TimisoaraHackerTeam Ransomware Group Connected to New Attack on U.S. Cancer Center
There is an alert concerning a somewhat unknown threat group referred to as TimisoaraHackerTeam after a new attack on a U.S. healthcare center. TimisoaraHackerTeam is thought to be a financially driven threat group, which as opposed to several cybercriminal and ransomware groups, is without qualms around targeting the healthcare and public health (HPH) sector and seems to actively attack HPH industry companies, primarily doing attacks on big companies. The group was initially recognized in July 2018 yet has mostly remained unnoticed.
Based on the Healthcare Sector Cybersecurity Coordination Center (HC3), which released the advisory on June 16, the group has reappeared and done a ransomware attack in June 2023 on a U.S. cancer facility which made its digital services inaccessible, placed the protected health information (PHI) of patients at stake, and considerably minimized the capability of the hospital to offer patient treatments.
The group has taken advantage of identified vulnerabilities to achieve preliminary access to HPH industry systems, then escalates privileges, moves side to side and encrypts data files. The threat group utilizes the native disk encryption tool of Microsoft, BitLocker, together with Jetico’s BestCrypt, instead of custom ransomware. This enables the group to encrypt data files without being discovered by security programs. Prior attacks that were loosely related to TimisoaraHackerTeam consist of an April 2021 attack on a French hospital which included the same living-off-the-land strategies, and an assault on Hillel Yaffe Medical Center located in Israel, which led to the termination of non-elective treatments and compelled the hospital to turn to other systems to carry on to offer patient care.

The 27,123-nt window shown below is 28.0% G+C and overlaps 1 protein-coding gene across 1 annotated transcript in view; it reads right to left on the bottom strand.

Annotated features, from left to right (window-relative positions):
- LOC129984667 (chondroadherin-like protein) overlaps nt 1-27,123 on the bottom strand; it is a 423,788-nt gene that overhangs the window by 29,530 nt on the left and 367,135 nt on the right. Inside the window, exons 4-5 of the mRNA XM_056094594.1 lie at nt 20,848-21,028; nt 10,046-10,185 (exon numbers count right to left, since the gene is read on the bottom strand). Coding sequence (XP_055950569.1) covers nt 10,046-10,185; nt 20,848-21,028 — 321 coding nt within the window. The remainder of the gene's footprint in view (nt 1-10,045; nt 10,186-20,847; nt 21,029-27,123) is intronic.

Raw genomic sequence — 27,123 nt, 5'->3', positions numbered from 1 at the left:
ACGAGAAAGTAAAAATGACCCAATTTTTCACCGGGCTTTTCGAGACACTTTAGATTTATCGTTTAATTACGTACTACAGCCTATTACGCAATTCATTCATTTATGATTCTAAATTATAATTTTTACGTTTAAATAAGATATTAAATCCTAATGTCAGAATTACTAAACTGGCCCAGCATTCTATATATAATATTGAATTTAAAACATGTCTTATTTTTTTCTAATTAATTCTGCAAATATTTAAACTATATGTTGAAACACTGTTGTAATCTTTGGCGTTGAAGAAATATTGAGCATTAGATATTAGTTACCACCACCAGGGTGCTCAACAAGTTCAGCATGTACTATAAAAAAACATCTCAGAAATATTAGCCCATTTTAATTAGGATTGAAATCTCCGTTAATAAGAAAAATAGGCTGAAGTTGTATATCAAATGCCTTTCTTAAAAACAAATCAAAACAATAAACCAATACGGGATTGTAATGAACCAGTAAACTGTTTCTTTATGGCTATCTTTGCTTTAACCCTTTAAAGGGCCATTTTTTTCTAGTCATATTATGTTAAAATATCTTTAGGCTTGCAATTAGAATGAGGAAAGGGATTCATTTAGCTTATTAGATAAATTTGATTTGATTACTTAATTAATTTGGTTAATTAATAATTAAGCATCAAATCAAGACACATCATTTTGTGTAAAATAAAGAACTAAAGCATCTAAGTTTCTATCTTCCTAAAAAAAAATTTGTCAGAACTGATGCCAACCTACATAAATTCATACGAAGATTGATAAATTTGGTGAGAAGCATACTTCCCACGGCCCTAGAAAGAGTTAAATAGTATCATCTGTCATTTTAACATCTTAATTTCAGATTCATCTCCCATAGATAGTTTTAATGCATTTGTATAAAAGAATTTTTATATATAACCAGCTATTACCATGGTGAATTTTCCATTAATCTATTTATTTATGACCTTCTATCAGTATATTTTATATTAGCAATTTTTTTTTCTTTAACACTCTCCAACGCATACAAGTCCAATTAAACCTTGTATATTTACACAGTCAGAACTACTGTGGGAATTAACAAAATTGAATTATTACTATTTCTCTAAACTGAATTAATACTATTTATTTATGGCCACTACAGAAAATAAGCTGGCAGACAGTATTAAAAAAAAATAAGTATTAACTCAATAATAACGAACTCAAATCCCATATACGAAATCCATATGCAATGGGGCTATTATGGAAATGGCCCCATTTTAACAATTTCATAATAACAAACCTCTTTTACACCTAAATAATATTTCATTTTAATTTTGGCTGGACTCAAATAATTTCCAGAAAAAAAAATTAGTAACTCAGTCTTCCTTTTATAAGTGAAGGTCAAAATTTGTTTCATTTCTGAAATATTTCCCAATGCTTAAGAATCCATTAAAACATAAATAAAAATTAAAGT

Based on the cybersecurity company Varonis, the cyberattack on Hillel Yaffe Medical Center in Israel is believed to have included the exploitation of an identified and unpatched vulnerability present in the Pulse Secure VPN. Then, the hackers used living-off-the-land strategies for the subsequent phases of the attack to avoid security tools. Varonis states information on attacks done by TimisoaraHackerTeam generally dates to 2018, and although it’s possible that the group has re-appeared, the DeepBlueMagic threat group could be a development of TimisoaraHackerTeam or DeepBlueMagic could have just used a similar strategy as TimisoaraHackerTeam. Identical techniques were likewise used by hackers in China, with those attacks ascribed to an Advanced Persistent Threat Group that is monitored as APT41, even so it is still not clear to what degree, if any, these threat actors are connected.